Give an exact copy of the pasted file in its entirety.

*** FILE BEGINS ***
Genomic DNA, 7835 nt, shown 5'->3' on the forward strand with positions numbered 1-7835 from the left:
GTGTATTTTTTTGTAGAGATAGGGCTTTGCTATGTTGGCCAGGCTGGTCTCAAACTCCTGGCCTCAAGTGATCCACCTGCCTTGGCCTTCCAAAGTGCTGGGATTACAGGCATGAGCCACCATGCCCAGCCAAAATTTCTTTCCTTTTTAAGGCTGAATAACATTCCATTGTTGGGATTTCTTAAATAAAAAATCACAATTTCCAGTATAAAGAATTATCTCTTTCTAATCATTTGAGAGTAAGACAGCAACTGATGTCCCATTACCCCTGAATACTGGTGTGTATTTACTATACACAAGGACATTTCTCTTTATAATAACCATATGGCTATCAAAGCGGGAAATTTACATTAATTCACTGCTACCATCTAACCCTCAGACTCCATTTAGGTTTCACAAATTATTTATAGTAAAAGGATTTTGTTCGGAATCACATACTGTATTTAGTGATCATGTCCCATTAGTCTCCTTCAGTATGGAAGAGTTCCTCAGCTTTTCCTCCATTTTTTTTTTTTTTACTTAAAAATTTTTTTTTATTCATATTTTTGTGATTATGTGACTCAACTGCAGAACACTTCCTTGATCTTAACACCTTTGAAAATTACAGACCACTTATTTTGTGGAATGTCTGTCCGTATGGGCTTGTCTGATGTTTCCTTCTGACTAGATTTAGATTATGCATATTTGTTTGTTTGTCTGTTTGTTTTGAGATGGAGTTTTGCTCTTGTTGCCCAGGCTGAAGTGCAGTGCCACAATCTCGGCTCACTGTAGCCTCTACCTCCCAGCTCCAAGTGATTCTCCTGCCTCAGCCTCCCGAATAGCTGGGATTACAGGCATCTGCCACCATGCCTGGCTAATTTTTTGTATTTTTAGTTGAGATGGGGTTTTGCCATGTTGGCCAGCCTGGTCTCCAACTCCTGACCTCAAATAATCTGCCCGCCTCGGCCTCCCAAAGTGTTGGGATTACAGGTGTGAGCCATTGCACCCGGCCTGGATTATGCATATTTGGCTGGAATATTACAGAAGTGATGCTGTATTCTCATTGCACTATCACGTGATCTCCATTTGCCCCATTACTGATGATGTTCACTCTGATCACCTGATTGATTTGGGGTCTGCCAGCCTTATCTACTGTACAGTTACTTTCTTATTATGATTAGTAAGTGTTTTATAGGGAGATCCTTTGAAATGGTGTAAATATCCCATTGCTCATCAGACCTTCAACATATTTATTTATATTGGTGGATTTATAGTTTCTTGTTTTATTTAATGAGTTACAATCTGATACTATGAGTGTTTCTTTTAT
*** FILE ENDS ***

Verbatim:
Genomic DNA, 7835 nt, shown 5'->3' on the forward strand with positions numbered 1-7835 from the left:
GTGTATTTTTTTGTAGAGATAGGGCTTTGCTATGTTGGCCAGGCTGGTCTCAAACTCCTGGCCTCAAGTGATCCACCTGCCTTGGCCTTCCAAAGTGCTGGGATTACAGGCATGAGCCACCATGCCCAGCCAAAATTTCTTTCCTTTTTAAGGCTGAATAACATTCCATTGTTGGGATTTCTTAAATAAAAAATCACAATTTCCAGTATAAAGAATTATCTCTTTCTAATCATTTGAGAGTAAGACAGCAACTGATGTCCCATTACCCCTGAATACTGGTGTGTATTTACTATACACAAGGACATTTCTCTTTATAATAACCATATGGCTATCAAAGCGGGAAATTTACATTAATTCACTGCTACCATCTAACCCTCAGACTCCATTTAGGTTTCACAAATTATTTATAGTAAAAGGATTTTGTTCGGAATCACATACTGTATTTAGTGATCATGTCCCATTAGTCTCCTTCAGTATGGAAGAGTTCCTCAGCTTTTCCTCCATTTTTTTTTTTTTTACTTAAAAATTTTTTTTTATTCATATTTTTGTGATTATGTGACTCAACTGCAGAACACTTCCTTGATCTTAACACCTTTGAAAATTACAGACCACTTATTTTGTGGAATGTCTGTCCGTATGGGCTTGTCTGATGTTTCCTTCTGACTAGATTTAGATTATGCATATTTGTTTGTTTGTCTGTTTGTTTTGAGATGGAGTTTTGCTCTTGTTGCCCAGGCTGAAGTGCAGTGCCACAATCTCGGCTCACTGTAGCCTCTACCTCCCAGCTCCAAGTGATTCTCCTGCCTCAGCCTCCCGAATAGCTGGGATTACAGGCATCTGCCACCATGCCTGGCTAATTTTTTGTATTTTTAGTTGAGATGGGGTTTTGCCATGTTGGCCAGCCTGGTCTCCAACTCCTGACCTCAAATAATCTGCCCGCCTCGGCCTCCCAAAGTGTTGGGATTACAGGTGTGAGCCATTGCACCCGGCCTGGATTATGCATATTTGGCTGGAATATTACAGAAGTGATGCTGTATTCTCATTGCACTATCACGTGATCTCCATTTGCCCCATTACTGATGATGTTCACTCTGATCACCTGATTGATTTGGGGTCTGCCAGCCTTATCTACTGTACAGTTACTTTCTTATTATGATTAGTAAGTGTTTTATAGGGAGATCCTTTGAAATGGTGTAAATATCCCATTGCTCATCAGACCTTCAACATATTTATTTATATTGGTGGATTTATAGTTTCTTGTTTTATTTAATGAGTTACAATCTGATACTATGAGTGTTTCTTTTAT